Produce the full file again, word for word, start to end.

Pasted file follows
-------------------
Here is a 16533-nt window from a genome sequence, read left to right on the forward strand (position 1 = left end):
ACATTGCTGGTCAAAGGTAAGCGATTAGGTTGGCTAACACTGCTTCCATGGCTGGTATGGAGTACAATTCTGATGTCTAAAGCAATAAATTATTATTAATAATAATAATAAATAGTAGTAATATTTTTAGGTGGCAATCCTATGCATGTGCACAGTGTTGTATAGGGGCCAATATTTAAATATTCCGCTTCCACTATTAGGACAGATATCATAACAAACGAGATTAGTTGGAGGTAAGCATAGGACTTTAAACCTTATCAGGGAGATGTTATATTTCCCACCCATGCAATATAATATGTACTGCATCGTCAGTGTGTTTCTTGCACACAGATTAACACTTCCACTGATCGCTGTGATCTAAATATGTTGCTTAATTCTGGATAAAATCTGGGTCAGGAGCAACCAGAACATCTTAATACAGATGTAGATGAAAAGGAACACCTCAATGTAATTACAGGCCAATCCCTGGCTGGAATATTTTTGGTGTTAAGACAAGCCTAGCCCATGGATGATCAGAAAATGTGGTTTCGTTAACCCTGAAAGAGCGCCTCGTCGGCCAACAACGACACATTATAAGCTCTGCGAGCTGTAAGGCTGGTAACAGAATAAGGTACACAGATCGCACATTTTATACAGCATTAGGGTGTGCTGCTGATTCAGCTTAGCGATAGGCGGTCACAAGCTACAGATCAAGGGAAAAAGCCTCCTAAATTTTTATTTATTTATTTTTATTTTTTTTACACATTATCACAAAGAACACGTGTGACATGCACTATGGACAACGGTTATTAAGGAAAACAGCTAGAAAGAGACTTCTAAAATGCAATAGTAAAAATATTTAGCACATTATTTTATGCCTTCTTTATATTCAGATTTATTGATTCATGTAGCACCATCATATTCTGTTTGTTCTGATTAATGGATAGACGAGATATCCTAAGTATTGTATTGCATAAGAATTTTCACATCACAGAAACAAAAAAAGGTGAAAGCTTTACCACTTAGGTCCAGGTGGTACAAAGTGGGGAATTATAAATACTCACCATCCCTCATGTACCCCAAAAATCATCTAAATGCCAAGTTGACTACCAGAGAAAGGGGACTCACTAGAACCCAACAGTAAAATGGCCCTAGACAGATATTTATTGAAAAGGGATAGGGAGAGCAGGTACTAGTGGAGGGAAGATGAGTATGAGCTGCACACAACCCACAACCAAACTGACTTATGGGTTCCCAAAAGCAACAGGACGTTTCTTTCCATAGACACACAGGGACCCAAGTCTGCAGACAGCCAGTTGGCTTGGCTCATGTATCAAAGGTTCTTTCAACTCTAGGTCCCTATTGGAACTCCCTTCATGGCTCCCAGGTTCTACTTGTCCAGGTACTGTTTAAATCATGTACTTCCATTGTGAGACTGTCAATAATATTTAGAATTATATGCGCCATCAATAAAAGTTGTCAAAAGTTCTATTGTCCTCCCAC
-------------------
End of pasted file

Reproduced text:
Here is a 16533-nt window from a genome sequence, read left to right on the forward strand (position 1 = left end):
ACATTGCTGGTCAAAGGTAAGCGATTAGGTTGGCTAACACTGCTTCCATGGCTGGTATGGAGTACAATTCTGATGTCTAAAGCAATAAATTATTATTAATAATAATAATAAATAGTAGTAATATTTTTAGGTGGCAATCCTATGCATGTGCACAGTGTTGTATAGGGGCCAATATTTAAATATTCCGCTTCCACTATTAGGACAGATATCATAACAAACGAGATTAGTTGGAGGTAAGCATAGGACTTTAAACCTTATCAGGGAGATGTTATATTTCCCACCCATGCAATATAATATGTACTGCATCGTCAGTGTGTTTCTTGCACACAGATTAACACTTCCACTGATCGCTGTGATCTAAATATGTTGCTTAATTCTGGATAAAATCTGGGTCAGGAGCAACCAGAACATCTTAATACAGATGTAGATGAAAAGGAACACCTCAATGTAATTACAGGCCAATCCCTGGCTGGAATATTTTTGGTGTTAAGACAAGCCTAGCCCATGGATGATCAGAAAATGTGGTTTCGTTAACCCTGAAAGAGCGCCTCGTCGGCCAACAACGACACATTATAAGCTCTGCGAGCTGTAAGGCTGGTAACAGAATAAGGTACACAGATCGCACATTTTATACAGCATTAGGGTGTGCTGCTGATTCAGCTTAGCGATAGGCGGTCACAAGCTACAGATCAAGGGAAAAAGCCTCCTAAATTTTTATTTATTTATTTTTATTTTTTTTACACATTATCACAAAGAACACGTGTGACATGCACTATGGACAACGGTTATTAAGGAAAACAGCTAGAAAGAGACTTCTAAAATGCAATAGTAAAAATATTTAGCACATTATTTTATGCCTTCTTTATATTCAGATTTATTGATTCATGTAGCACCATCATATTCTGTTTGTTCTGATTAATGGATAGACGAGATATCCTAAGTATTGTATTGCATAAGAATTTTCACATCACAGAAACAAAAAAAGGTGAAAGCTTTACCACTTAGGTCCAGGTGGTACAAAGTGGGGAATTATAAATACTCACCATCCCTCATGTACCCCAAAAATCATCTAAATGCCAAGTTGACTACCAGAGAAAGGGGACTCACTAGAACCCAACAGTAAAATGGCCCTAGACAGATATTTATTGAAAAGGGATAGGGAGAGCAGGTACTAGTGGAGGGAAGATGAGTATGAGCTGCACACAACCCACAACCAAACTGACTTATGGGTTCCCAAAAGCAACAGGACGTTTCTTTCCATAGACACACAGGGACCCAAGTCTGCAGACAGCCAGTTGGCTTGGCTCATGTATCAAAGGTTCTTTCAACTCTAGGTCCCTATTGGAACTCCCTTCATGGCTCCCAGGTTCTACTTGTCCAGGTACTGTTTAAATCATGTACTTCCATTGTGAGACTGTCAATAATATTTAGAATTATATGCGCCATCAATAAAAGTTGTCAAAAGTTCTATTGTCCTCCCAC